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  • Anna LoSecco

The Hanukkah Mom

Pictured left: Lynn LoSecco and Anna LoSecco

I’m a native Hoosier, born and raised in that humid Indiana heat by a Jewish mother. I don’t mean “goes to services twice a year” Jewish, I mean “still makes a challah every time she sees me and gets personally offended when I eat pasta during Pesach” Jewish. She makes pointed suggestions about me marrying a Jewish man. She speaks Yiddush around the house. We sometimes speak Hebrew (until I run out of words I know) when on the phone in a public place. She’s Jewish as all hell. I was the only Jew in my elementary and middle schools. I got the high holidays AND Christmas off school and that was just about the extent of what my peers understood about Judaism. When I was in fourth grade, my mom offered to teach my class about Hanukkah. I was mortified because, on top of being 9, I was also naturally very awkward. She promised that she would get in, serve up some latkes, and get out with as little interference in my budding social life as possible. And that’s how I became the kid of the Hanukkah Mom. So it’s almost Christmas break of fourth grade and my mom lugs in her menorah, her latkeot ingredients, our extensive collection of neon colors dreidels (does anyone know where those come from? They just appear every December in our house). The class falls silent and my mom effortlessly launches into the story of Hanukkah. My classmates are enraptured. It’s a miracle that is celebrated with fried foods so, even at a young age, we knew this was something worth remembering. The dreidels were passed around and my class spends the rest of the afternoon learning the symbols on the side and eating the chocolate gelt. Every year for the following two years until I started middle school, this tradition continued. I managed to create enough distance where some people hadn’t realized that the Hanukkah lady was my mom when she first visited our classroom but that anonymity didn’t last long. The thing that struck me as beautiful is that my classmates never expressed disdain or prejudice against my mom or anything she was teaching. I’ve found in the years since that there are people older and wiser than my elementary school classmates that never hesitate to regurgitate close-minded, disrespectful comments about my religion. My 9 year old friends were curious and eager to learn. There are a lot of stories within Judaism that I like to tell friends that don’t know many Jews. We’re a people of perseverance and I’m always so proud of the feats we have overcome. It’s important to note that my mother LOVES teaching people about Hanukkah. She once gave a boyfriend of mine dreidels for Christmas and insisted I teach him the game later. He wasn’t notably keen to learn (I know, it’s a timeless masterpiece of a game. He’s a fool.) but she was convinced that if he learned, he would better understand my Judaism and therefore better understand me. It was a sweet gesture, and it was the first time I was skeptical of someone that wasn’t interested in learning more about my culture. It’s a turn off when you’re a member of a culture that is smaller, maybe a little less well known that the mainstream, and someone you love doesn’t want to learn more about this aspect of who you are. This piece of me, this pretty notable part of my life, makes me unique. Jews are some of the few white people that can be on the receiving end of racism and our illustrious history shows some creative methods to single us out for persecution.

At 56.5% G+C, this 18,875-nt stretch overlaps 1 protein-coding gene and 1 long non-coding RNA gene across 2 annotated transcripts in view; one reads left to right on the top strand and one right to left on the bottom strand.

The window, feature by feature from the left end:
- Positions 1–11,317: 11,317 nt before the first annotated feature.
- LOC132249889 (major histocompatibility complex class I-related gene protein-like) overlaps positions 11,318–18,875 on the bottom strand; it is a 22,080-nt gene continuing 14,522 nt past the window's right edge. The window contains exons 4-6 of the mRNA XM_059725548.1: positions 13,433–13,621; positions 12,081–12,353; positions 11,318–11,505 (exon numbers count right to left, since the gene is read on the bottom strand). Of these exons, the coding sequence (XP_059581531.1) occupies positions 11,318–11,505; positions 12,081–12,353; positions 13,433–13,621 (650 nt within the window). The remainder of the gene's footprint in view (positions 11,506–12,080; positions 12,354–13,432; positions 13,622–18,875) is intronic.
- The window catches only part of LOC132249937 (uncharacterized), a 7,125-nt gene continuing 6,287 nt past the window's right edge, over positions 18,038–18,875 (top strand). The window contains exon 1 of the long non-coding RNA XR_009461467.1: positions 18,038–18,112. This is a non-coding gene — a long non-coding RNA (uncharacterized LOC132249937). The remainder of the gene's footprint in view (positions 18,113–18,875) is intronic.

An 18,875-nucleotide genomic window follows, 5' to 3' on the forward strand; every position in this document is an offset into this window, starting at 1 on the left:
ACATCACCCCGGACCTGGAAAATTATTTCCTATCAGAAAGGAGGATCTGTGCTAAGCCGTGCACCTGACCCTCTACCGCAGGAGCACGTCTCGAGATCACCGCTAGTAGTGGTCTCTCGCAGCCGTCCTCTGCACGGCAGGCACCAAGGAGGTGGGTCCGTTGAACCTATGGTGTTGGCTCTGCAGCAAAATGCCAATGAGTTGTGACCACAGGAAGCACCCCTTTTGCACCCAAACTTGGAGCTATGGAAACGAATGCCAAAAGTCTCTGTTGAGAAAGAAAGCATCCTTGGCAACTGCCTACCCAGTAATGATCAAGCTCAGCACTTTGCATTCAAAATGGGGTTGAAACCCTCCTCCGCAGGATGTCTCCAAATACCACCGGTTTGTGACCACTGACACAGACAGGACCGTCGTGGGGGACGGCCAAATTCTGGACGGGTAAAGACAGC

Pictured above: Anna LoSecco and Tali Friedland celebrate the fourth night of Hanukkah.

I now work in politics and Jews in this industry are either spoken about with either reverence and respect for their extraordinary over-representation in our government, or they’re talked about as if they have an unreasonable control over our country. Liberal Indian-Americans admire and wish to emulate the trajectory of the Jewish people in terms of representation and the Freedom Caucus turns a blind eye to the desecration of Jewish cemeteries. Being raised as the solitary Semite in a crowd of gentiles has taught me to listen closely before speaking when Judaism comes up around people that may not realize they’re standing right next to a minority member. I am who I am because I was raised to be unabashedly different in the middle of Indiana. And for that, I am grateful.

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